Gumbo

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Between our Mardi Gras blog earlier this month and our resident musician’s blog on his experience in New Orleans from last week, I’m feeling inspired to make something Cajun. So today we are cooking up some Gumbo.

Cajun food is great for the cold winter days we’ve been having too. The mix of French technique with rustic traditions and locally available products fashioned this food into one of the most unique and identifiable in the United States. The tradition of making Gumbo dates back to the beginning of the 1800’s in New Orleans. The must haves for this dish are okra, meat and/or shellfish, and roux. Some might add filé powder (dried and ground sassafras leaves – adopted from the Choctaw traditions) to the list, but living in Spain I can’t get my hands on it so we made do without.997091_670439377570_5264889757987796219_n

The dish itself is a perfect incarnation of the melting pot that is New Orleans. It combines ingredients and techniques from all the nationalities that have colonized the area over the centuries: West African, French, Spanish, German, and Choctaw to name a few.

In my experience, stews always turn out better in the slow cooker, and this was no exception. The roux takes a little time and elbow grease, but once it’s done you can have it on hand and the rest was just throwing in the ingredients and waiting.

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Slow Cooker Gumbo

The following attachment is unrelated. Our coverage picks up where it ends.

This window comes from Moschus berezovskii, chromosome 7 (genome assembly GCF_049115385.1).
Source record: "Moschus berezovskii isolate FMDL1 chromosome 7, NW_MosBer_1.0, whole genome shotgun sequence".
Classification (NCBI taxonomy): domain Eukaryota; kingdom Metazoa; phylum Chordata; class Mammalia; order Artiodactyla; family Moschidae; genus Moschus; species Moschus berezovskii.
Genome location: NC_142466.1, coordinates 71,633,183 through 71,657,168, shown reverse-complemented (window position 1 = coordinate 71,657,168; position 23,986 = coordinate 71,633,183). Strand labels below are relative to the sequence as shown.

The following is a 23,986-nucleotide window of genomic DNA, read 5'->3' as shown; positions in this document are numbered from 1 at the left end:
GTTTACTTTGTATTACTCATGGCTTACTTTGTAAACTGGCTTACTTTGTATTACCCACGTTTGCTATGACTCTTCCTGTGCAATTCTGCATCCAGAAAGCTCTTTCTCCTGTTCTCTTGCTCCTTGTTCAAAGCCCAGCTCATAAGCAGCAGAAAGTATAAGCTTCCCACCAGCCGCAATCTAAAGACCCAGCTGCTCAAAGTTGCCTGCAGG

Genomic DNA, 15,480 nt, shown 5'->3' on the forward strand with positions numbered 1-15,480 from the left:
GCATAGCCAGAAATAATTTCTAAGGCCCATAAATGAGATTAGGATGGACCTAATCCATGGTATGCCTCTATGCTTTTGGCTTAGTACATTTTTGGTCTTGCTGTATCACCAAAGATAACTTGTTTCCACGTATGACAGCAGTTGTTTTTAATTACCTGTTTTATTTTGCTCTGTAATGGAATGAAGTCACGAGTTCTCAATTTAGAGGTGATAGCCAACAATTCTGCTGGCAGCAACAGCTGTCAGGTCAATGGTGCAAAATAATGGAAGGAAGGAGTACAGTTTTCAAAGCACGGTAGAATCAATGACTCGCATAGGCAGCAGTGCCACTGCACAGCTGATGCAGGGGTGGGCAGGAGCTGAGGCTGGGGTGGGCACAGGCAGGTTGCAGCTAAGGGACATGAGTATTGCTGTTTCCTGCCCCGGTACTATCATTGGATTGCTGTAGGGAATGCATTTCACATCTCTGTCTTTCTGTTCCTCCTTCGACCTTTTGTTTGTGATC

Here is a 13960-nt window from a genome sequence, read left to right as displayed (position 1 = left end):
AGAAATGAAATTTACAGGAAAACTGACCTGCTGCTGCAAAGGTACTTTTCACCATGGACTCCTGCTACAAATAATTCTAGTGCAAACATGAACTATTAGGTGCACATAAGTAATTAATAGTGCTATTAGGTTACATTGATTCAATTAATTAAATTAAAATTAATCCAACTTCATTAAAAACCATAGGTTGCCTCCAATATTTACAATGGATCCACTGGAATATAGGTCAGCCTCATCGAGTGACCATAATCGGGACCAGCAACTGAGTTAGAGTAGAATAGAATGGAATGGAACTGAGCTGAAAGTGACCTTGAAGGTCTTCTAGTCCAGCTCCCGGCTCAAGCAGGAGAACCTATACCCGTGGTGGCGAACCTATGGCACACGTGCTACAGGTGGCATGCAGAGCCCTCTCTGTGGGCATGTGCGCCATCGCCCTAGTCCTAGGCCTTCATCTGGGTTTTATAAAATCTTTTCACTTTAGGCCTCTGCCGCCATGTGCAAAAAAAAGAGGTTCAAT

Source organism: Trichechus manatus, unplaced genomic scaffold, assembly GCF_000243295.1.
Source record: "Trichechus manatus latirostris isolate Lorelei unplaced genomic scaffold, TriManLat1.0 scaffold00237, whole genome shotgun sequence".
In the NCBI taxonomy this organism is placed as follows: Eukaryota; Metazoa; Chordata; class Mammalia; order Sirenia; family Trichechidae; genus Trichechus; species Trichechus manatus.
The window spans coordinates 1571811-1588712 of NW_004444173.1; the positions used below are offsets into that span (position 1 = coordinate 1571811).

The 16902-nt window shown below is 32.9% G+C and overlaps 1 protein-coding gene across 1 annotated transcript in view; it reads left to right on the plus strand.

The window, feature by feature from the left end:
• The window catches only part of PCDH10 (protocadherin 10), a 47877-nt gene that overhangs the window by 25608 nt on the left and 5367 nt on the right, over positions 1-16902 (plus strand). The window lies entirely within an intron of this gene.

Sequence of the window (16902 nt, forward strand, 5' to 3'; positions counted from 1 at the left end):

(serves 6-8)

10411179_670439417490_4485544457572464867_n1 green bell pepper
1 red bell pepper
2 onions
4 cloves of garlic
2 cups okra
3 celery ribs
Italian parsley
1 can crushed tomatoes
3 Tablespoons Cajun seasoning
4 boneless skinless chicken thighs
3 chorizo links*
1lb monkfish tail**
4 Tablespoons brown roux (recipe follows)
8oz shrimp

*You could use Andouille, we just don’t have it in Spain where I live.
**Or other fish with a meaty texture

Chop veggies chicken and chorizo. Stew in a slow cooker on low 6 hours.
Add 4T brown roux. And shrimp (peeled and deveined). Simmer on high another 20min
Serve over long grain rice.

Brown Roux

Equal parts butter and flour vigorously stirred over medium heat until brown. Probably 15 minutes. Most recommend a 10173788_670437107120_2351037600899939043_nwooden spoon, but I found a whist helpful.

I usually make a ton and keep it in the fridge to throw in soups or thicken up meat juices from the slow cooker into a grave instantly.

by Katalina C. Thomas

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Filed under Cajun, cooking, Creole, crock pot, Cultural Traditions, food, foodie, gumbo, New Orleans, recipe, slow cooker

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